Saturday 11 November 2017

Intrepid Travel Gorillas & Game Parks - Day 15

There was mist over the Nile when we rose this morning – “I’ve never seen so many dawns,” someone said plaintively. We headed out of camp at 6.45am, rattling a bit more around the truck because four of our number headed off early this morning to Entebbe airport, one couple going to Mauritius for some R&R, the other making the connection with their next Intrepid tour, to the Serengeti.
The rest of us continued retracing our steps back towards the tour’s end tomorrow in Nairobi; tonight’s destination is the camp at Eldoret - it already seems an age ago that we stayed there on Day 3. Everyone is now looking forward to their next journey – Serengeti, Cape Town, Mauritius, or home – and few of them paid much attention any more to the cavalcade of African life parading past our windows, preferring to read, nap, write, chat.
I don’t know when, if ever, I will be back in Africa, so I remained glued to the window, still fascinated by the sights, despite their being (now) so familiar: Masai cattle chewing their cud on roundabouts as trucks rattle past; women bent double sweeping the dirt with hand-besoms or working with babies tied to their backs; security guards leaning against walls, guns slung over their shoulders; kids playing with footballs, in the ditches or doing Saturday chores, the littler ones waving excitedly from the verandas of their homes; goats fossicking, chickens scratching; four-poster beds, metal doors and window grilles on display outside dark, poky shops; stacks of plastic-wrapped mattresses (also often seen rolled up being transported on the backs of motorbikes); carpenters, mechanics and welders at work beside the road; people hacking with mattocks at the orange soil, surrounded by green luxuriance; lines of washing strung between trees, done in plastic basins on the ground, with water carried in the ubiquitous yellow jerry-cans; and everywhere people, walking, cycling, with loads on their heads or on their backs, working, watching over cattle, or just sitting. 
One of the more frequent advertisements plastered across the fronts of the terraces of shops is for a brand of paint, the slogan ‘Colour Your World’. Pretty superfluous instruction here, I reckon.
We reached the border crossing, lurching and swaying again across old bridge over the river and up to the Kenyan side, driver Ben negotiating a tight 90-degree turn around a truck that he judged to a nicety. The formalities this time included taking our temperatures and actually checking the yellow fever certificates that have been ignored so far – the ebola outbreak in Uganda is the reason for that. We changed our money back via the fat jolly man with a fat wad of notes in his hand who came onto the bus, and then we were on our way again, urging Ben to get ahead of the Exodus Travels truck that we shared Adrift with last night, and which is heading to the same site tonight in Eldoret. There was some anxiety that they might beat us to the upgrades – though not on my part, natch: it’s the last night for tenting and I planned to finish as I began.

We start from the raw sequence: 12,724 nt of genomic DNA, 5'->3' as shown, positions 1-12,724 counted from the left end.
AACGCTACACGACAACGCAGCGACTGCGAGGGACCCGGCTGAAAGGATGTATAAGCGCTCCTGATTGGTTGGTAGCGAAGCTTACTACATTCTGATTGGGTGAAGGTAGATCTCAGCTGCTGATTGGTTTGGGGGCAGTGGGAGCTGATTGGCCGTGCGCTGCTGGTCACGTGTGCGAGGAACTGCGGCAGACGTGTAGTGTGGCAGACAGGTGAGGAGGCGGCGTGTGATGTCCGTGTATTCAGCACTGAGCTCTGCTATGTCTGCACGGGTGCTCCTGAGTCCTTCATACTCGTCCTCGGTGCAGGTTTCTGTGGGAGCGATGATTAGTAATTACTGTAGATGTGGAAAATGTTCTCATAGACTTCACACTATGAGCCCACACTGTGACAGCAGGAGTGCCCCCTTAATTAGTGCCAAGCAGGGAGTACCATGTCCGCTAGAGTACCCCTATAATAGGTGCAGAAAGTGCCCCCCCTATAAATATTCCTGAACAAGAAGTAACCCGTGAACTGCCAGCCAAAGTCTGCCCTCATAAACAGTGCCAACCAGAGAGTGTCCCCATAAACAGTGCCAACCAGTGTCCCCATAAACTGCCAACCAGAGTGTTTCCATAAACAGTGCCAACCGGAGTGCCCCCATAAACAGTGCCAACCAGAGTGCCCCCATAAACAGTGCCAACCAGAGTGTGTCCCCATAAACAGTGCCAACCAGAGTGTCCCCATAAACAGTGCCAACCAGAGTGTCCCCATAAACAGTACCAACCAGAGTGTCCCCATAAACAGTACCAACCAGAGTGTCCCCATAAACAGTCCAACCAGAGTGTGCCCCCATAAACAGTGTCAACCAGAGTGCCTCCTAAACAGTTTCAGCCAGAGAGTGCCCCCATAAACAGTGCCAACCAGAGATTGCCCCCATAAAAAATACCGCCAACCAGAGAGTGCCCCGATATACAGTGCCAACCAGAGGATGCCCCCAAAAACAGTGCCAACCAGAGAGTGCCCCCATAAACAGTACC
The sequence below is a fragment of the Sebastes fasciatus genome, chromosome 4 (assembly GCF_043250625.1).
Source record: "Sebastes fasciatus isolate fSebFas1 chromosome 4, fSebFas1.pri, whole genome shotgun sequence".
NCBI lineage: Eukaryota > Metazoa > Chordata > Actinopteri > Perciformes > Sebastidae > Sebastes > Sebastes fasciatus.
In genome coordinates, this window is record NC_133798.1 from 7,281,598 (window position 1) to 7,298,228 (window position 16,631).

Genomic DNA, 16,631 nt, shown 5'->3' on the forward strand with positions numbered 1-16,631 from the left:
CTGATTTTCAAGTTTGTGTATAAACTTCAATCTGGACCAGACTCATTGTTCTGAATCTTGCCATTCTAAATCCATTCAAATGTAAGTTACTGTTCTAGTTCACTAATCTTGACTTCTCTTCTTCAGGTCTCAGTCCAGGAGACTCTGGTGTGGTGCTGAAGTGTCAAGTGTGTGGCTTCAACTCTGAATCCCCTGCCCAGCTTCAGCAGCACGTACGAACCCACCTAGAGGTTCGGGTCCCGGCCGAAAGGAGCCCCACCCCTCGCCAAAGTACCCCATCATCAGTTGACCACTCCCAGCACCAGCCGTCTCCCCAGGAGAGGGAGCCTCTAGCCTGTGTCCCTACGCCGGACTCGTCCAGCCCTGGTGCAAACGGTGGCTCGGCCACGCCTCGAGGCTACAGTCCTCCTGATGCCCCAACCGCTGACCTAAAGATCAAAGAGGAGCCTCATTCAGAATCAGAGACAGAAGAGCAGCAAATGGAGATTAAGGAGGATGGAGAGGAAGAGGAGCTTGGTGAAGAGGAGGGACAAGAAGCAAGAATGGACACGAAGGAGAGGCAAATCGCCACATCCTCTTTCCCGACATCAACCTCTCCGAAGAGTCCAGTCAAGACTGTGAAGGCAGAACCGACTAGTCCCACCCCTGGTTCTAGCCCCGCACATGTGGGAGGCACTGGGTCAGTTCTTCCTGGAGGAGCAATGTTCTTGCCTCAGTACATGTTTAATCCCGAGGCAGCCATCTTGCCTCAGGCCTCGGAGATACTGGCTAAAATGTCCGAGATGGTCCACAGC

And so the journey continued, as before, with the foreground so absorbing it was easy to ignore the backdrop of green hills or wide plains, the occasional rocky outcrop, and a big, big sky. Lunch was in the grounds of a tatty little hotel with smelly loos and a sad skinny cat who mutely begged as we ate our final – yay! – standard lunch of sliced tomato, cucumber, pepper and onion, with grated carrot and cheese (livened up in my case with mixed mayo and peanut butter) and crumbly bread. The cat appreciated the cheese, and also the Spam that I took for the first time for his sake, which I hope didn’t disagree with him afterwards (I haven't eaten it for precisely that reason).
We pressed on, into Eldoret where a detour was necessary because of the funeral of an Archbishop, attended by the President (who has already held us up once before on this tour). It was when I’d watched a man wheeling a bicycle along the street with a load of stacked firewood on the back fully 2 metres high, and only as he disappeared thought I should have taken a photo, that I realised how standard I’ve come to consider such sights.
I put my tent up unaided this time and got the shower to work properly: it’s only taken two weeks to get the routine straight. Same goes for the others. We did the post-lunch clear-up of washing up and flapping in eight minutes flat, so we’re clearly now a well-practised team - either that, or the four who left this morning have been holding us back all this time. 

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